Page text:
Paying it forward: Building a collaborative pro bono culture in law schools to improve access to justice and promote graduate employability skills

Activity: Talk or presentationOral presentation


The latest Queensland Law Society Access to Justice Scorecard rates access to justice in Queensland at 5.01 out of 10, even lower than the previous year’s score which was 5.2. This score is indicative of the vast improvements left to be made to improve access to justice for Queenslanders, the greatest barrier to access to justice being the high cost of legal services. These figures also support the findings of the Law Council’s 2018 Justice Project, where it was found that more than 13 per cent of Australians live under the poverty line, while legal aid is available to just eight per cent, and that many impoverished people are considered too wealthy to get basic legal help. With reduced government funding to community legal centres, Australian law schools can play an important role in reducing the gap and increasing access to justice for the community through pro bono law clinics and social justice initiatives.
It has been widely acknowledged that pro bono service in law clinics and university access to justice initiatives have a positive impact on students, especially in relation to increasing their graduate employability skills. However, little empirical evidence exists in respect of the extended benefits of pro bono service during students’ studies in relation to the students themselves once they enter the workforce, as well as data on the perceived benefits by recipients of the pro bono services. This paper explores the impact of pro bono service by university students in a university law clinic from two perspectives, namely that of the graduates themselves after they enter legal practice; and that of the community members who are clients of the pro bono clinics. In this pilot project the author investigated: first, the incidence of continuing pro bono service once law graduates enter legal practice, and the motivating factors for their ongoing involvement in pro bono (or lack thereof), by surveying a group of clinic alumni of a Commercial Law Clinic held at Bond University; and second, the perceived benefits reported by clients of the same law clinic over a period of approximately five years.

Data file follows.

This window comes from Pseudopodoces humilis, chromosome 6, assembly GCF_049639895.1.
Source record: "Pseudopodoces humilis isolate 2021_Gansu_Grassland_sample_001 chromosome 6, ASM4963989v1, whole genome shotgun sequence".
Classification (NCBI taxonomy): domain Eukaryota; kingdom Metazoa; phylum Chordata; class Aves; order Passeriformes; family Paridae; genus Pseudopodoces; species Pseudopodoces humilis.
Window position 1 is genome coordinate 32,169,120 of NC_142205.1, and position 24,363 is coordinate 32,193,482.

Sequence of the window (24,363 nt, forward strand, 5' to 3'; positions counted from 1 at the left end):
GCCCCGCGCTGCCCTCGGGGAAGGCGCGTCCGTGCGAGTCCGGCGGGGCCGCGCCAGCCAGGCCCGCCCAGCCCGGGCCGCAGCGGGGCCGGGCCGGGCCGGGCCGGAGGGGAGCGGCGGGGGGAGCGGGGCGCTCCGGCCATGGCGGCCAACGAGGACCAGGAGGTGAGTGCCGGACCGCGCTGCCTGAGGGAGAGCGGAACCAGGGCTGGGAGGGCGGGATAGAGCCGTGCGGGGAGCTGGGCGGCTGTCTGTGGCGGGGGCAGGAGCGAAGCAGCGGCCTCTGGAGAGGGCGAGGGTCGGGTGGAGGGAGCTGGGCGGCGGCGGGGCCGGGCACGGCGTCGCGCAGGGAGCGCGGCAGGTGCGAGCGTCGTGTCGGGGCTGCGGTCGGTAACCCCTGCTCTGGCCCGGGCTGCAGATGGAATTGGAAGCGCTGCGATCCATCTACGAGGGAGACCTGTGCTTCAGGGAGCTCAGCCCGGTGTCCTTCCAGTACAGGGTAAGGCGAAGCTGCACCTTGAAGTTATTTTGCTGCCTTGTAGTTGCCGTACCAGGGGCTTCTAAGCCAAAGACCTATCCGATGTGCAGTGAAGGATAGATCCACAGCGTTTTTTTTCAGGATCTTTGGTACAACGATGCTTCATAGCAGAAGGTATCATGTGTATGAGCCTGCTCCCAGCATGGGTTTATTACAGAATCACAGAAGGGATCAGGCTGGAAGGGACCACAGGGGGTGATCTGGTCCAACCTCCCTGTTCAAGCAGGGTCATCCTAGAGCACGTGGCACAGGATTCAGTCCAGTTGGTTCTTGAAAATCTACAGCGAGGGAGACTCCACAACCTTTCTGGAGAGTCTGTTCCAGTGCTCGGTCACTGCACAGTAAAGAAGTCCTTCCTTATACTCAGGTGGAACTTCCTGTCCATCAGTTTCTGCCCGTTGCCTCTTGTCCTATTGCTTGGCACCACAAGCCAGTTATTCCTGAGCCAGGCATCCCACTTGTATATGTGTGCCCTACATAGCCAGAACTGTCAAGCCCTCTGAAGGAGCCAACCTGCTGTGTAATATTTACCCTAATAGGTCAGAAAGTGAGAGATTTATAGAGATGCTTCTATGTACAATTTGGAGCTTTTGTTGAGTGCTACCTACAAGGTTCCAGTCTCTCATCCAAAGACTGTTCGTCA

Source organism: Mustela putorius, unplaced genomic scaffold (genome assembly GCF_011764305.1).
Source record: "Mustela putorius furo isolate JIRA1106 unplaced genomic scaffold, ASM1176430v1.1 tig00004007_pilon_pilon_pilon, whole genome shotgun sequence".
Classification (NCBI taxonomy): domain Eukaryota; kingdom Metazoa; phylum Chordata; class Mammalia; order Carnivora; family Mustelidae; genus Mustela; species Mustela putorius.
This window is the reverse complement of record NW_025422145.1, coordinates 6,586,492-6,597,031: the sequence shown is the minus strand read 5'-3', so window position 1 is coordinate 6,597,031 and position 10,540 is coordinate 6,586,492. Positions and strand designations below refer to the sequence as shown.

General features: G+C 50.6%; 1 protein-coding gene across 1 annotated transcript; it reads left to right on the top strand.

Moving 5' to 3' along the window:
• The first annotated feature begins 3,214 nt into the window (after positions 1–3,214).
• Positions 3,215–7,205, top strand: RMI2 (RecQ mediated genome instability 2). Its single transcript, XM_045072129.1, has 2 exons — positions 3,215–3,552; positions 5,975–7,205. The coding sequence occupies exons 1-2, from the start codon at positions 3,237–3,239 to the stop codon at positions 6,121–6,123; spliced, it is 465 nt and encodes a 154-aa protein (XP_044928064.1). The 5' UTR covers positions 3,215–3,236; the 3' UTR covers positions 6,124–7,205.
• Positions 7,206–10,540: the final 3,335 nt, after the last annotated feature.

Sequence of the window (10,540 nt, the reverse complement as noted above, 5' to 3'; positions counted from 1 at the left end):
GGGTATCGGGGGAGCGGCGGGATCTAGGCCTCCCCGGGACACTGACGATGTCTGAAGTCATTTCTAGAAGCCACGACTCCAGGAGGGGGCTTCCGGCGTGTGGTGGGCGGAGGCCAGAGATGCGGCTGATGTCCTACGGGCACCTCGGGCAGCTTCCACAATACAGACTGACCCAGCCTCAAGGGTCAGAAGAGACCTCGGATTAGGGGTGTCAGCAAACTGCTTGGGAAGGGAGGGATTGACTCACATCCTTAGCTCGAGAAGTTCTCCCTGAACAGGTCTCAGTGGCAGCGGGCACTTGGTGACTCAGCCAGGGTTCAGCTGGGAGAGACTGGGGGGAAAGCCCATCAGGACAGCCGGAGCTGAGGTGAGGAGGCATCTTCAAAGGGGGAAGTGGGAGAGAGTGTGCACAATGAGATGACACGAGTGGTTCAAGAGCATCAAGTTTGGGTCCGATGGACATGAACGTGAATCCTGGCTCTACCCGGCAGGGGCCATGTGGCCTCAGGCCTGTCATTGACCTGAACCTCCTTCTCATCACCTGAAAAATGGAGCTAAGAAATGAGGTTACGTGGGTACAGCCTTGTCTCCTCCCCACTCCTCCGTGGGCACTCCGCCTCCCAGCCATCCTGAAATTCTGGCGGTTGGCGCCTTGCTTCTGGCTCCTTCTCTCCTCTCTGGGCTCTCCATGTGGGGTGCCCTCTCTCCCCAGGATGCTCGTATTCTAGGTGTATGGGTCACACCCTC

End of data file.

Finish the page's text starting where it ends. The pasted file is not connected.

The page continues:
Period11 May 2021
Event titleLaw Futures Centre Roundtable, Griffith University, Australia
Event typeSeminar
LocationBrisbane, AustraliaShow on map
Degree of RecognitionLocal